It is for the first time that Indian foreign policy got continuity in terms of personality. Never before has anyone who joined the External Affairs Ministry as a young IFS officer ended up as a premier political paladin barring Jaishankar. Previously, Congress’ Natwar Singh was the only ex-diplomat who made it to the foreign ministry — but only after political baptism by fire. He joined as Minister of State first and then moved to other ministries and took up party responsibilities until moving to South Block. On the other hand, the 66-year-old Jaishankar rarely attends BJP political parleys. He is the first non-political individual in the all-powerful Cabinet Committee on Defence (CCD). The CCD, chaired by the PM, comprises the Home, Finance, Defence and External Affairs Ministers.
Shocking the entire political system, Jaishankar replaced Sushma Swaraj who had opted out from active politics due to illnesses. She appointed him the Foreign Secretary after removing Sujatha Singh. Though Sushma was physically short, she was one of India’s politically tallest ministers and politicians. With charm and elegance, she could disarm any opponent. During her tenure as Foreign Minister, Modi made his maximum trips abroad. Swaraj’s seat was always at the high table unlike Jaishankar whose only job seems to be passing the salt to his political masters. Sushma not only had Modi’s backing, but also enjoyed political legitimacy as a saffron star.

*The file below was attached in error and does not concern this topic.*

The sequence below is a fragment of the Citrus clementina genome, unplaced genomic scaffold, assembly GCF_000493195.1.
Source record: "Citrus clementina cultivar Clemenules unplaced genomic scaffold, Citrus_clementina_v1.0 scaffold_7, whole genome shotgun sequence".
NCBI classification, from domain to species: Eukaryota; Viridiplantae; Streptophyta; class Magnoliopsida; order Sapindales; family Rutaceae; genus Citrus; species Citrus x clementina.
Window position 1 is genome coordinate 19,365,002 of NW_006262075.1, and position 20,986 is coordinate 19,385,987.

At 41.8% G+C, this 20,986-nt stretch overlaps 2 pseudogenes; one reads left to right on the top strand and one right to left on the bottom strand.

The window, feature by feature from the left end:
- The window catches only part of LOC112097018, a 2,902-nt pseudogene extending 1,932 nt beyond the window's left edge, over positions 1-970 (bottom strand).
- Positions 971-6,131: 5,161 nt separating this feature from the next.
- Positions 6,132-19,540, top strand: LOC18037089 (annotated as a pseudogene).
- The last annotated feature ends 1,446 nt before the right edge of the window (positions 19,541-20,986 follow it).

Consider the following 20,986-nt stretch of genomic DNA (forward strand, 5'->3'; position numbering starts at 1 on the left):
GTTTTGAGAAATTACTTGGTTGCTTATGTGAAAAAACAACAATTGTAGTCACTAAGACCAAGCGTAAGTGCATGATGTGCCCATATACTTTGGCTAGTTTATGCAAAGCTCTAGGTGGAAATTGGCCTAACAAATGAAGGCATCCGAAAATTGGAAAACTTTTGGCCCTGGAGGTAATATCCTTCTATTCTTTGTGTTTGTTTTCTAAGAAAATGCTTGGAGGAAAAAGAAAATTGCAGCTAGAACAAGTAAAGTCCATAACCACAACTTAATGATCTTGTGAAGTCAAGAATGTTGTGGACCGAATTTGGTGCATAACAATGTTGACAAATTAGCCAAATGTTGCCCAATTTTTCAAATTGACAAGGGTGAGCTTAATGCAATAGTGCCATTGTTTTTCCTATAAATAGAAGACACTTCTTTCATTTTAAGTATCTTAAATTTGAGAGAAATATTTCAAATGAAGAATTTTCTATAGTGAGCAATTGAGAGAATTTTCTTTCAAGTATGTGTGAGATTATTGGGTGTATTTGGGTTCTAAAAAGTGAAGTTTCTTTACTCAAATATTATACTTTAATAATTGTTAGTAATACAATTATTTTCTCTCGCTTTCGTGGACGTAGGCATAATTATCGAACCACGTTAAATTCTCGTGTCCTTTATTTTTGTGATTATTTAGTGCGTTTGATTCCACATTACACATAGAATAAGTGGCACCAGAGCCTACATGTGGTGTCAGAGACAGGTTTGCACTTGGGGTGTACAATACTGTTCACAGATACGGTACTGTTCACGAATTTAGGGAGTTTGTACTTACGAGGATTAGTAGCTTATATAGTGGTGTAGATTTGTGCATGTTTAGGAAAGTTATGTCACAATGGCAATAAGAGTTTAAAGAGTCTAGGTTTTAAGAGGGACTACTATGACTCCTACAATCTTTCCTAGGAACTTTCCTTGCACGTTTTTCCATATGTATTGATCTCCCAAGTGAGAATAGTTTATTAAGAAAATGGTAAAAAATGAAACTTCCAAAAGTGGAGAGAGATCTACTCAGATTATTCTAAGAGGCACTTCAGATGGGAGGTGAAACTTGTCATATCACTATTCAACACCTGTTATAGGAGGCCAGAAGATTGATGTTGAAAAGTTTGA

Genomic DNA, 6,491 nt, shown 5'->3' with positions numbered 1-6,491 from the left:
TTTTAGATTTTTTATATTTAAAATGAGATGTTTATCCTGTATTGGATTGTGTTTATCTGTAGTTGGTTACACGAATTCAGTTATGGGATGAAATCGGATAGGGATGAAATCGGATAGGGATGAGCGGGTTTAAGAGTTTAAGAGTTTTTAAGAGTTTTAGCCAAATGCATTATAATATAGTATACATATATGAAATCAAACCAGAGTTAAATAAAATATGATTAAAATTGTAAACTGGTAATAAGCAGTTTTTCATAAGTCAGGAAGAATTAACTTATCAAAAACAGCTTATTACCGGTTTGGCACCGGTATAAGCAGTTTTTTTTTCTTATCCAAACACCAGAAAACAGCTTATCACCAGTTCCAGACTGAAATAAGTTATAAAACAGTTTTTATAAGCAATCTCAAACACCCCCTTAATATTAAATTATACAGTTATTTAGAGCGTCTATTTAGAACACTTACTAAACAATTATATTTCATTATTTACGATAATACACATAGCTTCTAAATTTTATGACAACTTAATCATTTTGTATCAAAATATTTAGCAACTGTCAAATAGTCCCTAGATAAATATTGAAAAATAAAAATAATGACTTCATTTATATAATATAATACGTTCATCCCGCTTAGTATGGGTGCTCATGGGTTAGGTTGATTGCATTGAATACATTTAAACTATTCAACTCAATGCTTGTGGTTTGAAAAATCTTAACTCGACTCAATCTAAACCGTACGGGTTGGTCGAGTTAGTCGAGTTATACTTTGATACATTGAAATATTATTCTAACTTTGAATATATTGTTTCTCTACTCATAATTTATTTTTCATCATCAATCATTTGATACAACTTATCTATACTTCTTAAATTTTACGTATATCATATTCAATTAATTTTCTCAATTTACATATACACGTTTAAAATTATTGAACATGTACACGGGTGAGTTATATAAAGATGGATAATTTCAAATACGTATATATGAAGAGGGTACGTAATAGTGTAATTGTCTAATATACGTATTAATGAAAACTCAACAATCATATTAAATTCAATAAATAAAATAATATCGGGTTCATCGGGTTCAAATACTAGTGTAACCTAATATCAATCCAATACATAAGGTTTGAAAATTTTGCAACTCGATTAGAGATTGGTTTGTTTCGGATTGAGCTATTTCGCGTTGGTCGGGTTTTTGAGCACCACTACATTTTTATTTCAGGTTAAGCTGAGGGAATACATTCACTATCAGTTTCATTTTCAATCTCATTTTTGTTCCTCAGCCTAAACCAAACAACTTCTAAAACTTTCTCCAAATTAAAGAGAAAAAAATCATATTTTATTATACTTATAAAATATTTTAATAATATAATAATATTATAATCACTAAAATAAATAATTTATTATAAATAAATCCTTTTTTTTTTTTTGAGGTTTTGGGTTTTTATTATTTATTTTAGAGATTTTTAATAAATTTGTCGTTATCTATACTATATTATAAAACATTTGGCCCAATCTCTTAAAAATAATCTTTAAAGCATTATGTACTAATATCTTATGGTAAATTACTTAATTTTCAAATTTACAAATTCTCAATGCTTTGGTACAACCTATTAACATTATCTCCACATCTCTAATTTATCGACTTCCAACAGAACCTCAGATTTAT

In a politically-infected bureaucracy, every babu has a choice — to be a Secretary or a secretary. Jaishankar, for one, is seen just as a former career diplomat and a political pygmy. His first job was as Deputy Secretary dealing with the Americans in the early ‘80s. Being the son of the illustrious Dr K Subrahmanyam, a favourite diplomat of the Congress regime, Jaishankar rarely had a Third World posting, After serving in various embassies including in the US, he became Joint Secretary, (America Division) in 2004. He was part of the team negotiating the nuclear deal with the US.